The road leading up from Funchal town to our apartment, up which we walked most evenings back from our dinner restaurant, with the steps at the top of the path, given our nickname 'the devils staircase' in memory of a similar climb over a volcanic hump on the volcanic Tongariro walk in New Zealand. Oh and this is one of the wide streets! Note the bollards and railings to stop locals parking on the pavement.

The Palace and Fort of São Lourenço was built in the 16th century by order of King Dom Manuel I. It was modified several times from 1566, when it fell to a landward attack by French corsairs, seeing extra bulwarks added in the 17th century, to become the main residence of the captains and military governors of the island.
Simply put, getting around in Madeira can be one of the challenges, but I would argue that the opportunity to explore an amazing paradise, populated by the most lovely and friendly people, with views, historic architecture, cuisine and the history of the place, combined with a glorious climate would explain that our nine days was not enough and we have put a date in the diary for a return visit in the not too distant future.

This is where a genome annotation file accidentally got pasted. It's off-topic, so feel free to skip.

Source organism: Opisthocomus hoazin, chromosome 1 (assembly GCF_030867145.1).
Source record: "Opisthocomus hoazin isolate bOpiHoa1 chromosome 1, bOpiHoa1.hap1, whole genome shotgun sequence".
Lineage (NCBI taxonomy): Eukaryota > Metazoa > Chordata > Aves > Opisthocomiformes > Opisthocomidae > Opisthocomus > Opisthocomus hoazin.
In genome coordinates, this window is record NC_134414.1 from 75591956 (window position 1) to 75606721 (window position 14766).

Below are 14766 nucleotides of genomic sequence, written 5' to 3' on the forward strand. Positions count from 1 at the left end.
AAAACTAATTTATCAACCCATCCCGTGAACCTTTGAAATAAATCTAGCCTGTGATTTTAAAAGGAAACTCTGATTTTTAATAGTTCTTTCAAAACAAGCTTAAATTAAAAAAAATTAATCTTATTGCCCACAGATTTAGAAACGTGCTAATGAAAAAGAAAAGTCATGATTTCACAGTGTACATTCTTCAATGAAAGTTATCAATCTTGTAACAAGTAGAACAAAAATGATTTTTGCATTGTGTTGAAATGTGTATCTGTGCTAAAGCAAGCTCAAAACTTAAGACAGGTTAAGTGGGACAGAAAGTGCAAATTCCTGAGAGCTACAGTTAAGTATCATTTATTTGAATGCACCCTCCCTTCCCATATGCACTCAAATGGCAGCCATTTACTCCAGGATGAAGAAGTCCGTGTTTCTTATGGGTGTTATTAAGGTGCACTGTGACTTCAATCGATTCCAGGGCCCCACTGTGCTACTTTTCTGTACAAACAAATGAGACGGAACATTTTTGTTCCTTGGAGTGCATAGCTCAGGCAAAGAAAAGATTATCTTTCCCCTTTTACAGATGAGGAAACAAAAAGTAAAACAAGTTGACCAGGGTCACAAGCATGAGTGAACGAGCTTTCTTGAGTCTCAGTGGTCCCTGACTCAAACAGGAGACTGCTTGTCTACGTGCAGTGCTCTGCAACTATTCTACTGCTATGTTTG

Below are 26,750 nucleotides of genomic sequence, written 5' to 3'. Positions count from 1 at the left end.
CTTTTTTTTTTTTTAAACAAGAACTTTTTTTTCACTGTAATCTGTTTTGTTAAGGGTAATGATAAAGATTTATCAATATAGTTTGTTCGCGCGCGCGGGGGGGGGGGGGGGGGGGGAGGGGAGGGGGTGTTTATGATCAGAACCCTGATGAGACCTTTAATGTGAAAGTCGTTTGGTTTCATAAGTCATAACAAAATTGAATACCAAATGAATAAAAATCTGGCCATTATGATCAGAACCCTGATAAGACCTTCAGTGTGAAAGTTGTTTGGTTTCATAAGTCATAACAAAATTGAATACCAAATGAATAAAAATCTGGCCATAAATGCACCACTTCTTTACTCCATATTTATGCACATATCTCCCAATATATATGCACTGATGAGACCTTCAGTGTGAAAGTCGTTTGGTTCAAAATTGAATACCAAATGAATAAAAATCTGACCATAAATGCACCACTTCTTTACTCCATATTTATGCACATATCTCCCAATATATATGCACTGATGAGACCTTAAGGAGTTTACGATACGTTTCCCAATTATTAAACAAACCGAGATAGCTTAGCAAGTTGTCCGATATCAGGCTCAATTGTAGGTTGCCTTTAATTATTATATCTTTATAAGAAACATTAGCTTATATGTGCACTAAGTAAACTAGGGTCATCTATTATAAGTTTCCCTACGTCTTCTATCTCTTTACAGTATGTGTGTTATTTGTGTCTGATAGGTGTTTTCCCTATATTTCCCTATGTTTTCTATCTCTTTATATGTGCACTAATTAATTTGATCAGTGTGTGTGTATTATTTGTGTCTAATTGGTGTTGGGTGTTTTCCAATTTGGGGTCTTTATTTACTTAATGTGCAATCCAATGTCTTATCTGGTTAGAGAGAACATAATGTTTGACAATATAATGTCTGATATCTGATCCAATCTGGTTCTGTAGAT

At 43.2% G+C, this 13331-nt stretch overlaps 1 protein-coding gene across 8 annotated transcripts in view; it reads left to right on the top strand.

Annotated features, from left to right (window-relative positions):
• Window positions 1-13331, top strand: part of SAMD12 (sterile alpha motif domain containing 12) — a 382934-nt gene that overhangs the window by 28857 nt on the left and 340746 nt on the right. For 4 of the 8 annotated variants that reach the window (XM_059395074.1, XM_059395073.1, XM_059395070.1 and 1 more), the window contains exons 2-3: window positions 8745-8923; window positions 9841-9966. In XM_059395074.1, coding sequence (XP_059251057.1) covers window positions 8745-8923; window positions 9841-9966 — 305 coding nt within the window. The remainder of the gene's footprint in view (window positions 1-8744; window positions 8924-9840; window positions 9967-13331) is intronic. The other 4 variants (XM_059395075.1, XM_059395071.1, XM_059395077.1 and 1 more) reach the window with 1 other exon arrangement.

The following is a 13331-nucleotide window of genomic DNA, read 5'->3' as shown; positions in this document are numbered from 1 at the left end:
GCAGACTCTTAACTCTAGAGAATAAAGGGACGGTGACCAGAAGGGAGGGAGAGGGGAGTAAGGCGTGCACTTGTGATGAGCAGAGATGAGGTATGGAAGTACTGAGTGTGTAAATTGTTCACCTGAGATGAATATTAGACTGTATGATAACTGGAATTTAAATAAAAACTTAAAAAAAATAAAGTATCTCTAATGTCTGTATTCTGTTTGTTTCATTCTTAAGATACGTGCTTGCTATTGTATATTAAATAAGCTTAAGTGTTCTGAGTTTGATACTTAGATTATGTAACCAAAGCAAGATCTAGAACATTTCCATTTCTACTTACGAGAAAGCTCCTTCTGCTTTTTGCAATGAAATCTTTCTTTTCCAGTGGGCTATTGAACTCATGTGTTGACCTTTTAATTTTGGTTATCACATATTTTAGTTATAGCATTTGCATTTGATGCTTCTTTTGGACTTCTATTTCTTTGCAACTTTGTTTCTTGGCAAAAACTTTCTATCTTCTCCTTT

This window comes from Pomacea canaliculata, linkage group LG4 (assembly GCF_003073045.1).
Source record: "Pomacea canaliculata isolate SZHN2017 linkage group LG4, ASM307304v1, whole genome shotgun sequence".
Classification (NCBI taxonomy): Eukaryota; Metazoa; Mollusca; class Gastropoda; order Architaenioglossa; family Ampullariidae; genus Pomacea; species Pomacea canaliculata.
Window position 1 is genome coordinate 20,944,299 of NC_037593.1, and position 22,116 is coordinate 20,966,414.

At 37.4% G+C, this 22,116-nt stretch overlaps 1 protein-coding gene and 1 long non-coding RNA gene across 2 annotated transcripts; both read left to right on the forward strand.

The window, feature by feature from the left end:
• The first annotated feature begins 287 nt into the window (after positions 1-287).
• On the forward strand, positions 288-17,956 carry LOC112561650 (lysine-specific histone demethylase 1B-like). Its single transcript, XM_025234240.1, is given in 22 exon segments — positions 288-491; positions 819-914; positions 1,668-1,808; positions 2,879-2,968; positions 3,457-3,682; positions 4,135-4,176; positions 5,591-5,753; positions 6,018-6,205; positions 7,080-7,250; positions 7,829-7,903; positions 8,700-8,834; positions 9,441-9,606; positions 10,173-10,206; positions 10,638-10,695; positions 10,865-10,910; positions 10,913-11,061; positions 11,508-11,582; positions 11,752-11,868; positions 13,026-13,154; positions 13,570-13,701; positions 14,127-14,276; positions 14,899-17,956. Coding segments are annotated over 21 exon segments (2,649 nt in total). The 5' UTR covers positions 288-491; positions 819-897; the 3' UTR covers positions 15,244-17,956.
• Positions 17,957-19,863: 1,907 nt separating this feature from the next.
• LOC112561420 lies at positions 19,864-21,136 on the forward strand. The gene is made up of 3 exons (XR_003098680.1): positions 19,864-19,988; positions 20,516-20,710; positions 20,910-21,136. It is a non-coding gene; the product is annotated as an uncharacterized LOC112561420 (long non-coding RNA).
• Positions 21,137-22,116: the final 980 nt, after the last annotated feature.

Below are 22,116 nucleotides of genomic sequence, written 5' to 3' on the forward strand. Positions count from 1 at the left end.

The palace is one of several fortifications to be seen in Funchal, illustrating the struggle in previous centuries to protect the island's wealth creating trade, initially in sugar, from marauding French, Spanish and North African Corsairs, eventually managed with the ancient alliance between Portugal and Britain that offered protection from attacks by the Royal Navy.

As mentioned Madeira was discovered by the Portuguese and in 1418, two captains, João Gonçalves Zarco and Tristão Vaz Teixeira exploring under service of Prince Henry the Navigator, were driven off course by a storm to an island they named Porto Santo (English: holy harbour) in gratitude for divine deliverance from a shipwreck.

The following year, Zarco and Vaz organised an expedition with Bartolomeu Perestrello. The trio travelled to the island and claimed it on behalf of the Portuguese Crown and established a settlement. The new settlers observed "a heavy black cloud suspended to the southwest" and upon investigation discovered the larger island they called Madeira.